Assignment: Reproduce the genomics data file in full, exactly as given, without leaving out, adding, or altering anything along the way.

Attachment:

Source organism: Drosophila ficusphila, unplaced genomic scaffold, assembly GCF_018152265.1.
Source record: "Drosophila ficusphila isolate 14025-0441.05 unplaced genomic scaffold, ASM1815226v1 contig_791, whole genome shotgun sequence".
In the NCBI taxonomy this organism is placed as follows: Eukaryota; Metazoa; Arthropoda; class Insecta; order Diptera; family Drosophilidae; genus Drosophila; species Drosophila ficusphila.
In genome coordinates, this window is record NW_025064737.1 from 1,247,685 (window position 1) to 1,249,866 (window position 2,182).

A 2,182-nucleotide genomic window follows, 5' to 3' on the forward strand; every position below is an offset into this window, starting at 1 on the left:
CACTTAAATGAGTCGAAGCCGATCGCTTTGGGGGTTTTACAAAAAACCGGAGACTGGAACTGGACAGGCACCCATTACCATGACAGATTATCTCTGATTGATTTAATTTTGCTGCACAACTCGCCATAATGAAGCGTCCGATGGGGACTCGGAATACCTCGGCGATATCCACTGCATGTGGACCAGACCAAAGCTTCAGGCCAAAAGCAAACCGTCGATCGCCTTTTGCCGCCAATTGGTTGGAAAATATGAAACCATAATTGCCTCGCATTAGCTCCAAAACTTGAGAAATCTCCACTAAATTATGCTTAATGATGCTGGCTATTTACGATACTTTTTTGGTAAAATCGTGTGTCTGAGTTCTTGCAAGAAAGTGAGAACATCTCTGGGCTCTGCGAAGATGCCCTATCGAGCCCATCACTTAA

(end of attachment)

Source organism: Drosophila ficusphila, unplaced genomic scaffold, assembly GCF_018152265.1.
Source record: "Drosophila ficusphila isolate 14025-0441.05 unplaced genomic scaffold, ASM1815226v1 contig_791, whole genome shotgun sequence".
In the NCBI taxonomy this organism is placed as follows: Eukaryota; Metazoa; Arthropoda; class Insecta; order Diptera; family Drosophilidae; genus Drosophila; species Drosophila ficusphila.
In genome coordinates, this window is record NW_025064737.1 from 1,247,685 (window position 1) to 1,249,866 (window position 2,182).

A 2,182-nucleotide genomic window follows, 5' to 3' on the forward strand; every position below is an offset into this window, starting at 1 on the left:
CACTTAAATGAGTCGAAGCCGATCGCTTTGGGGGTTTTACAAAAAACCGGAGACTGGAACTGGACAGGCACCCATTACCATGACAGATTATCTCTGATTGATTTAATTTTGCTGCACAACTCGCCATAATGAAGCGTCCGATGGGGACTCGGAATACCTCGGCGATATCCACTGCATGTGGACCAGACCAAAGCTTCAGGCCAAAAGCAAACCGTCGATCGCCTTTTGCCGCCAATTGGTTGGAAAATATGAAACCATAATTGCCTCGCATTAGCTCCAAAACTTGAGAAATCTCCACTAAATTATGCTTAATGATGCTGGCTATTTACGATACTTTTTTGGTAAAATCGTGTGTCTGAGTTCTTGCAAGAAAGTGAGAACATCTCTGGGCTCTGCGAAGATGCCCTATCGAGCCCATCACTTAA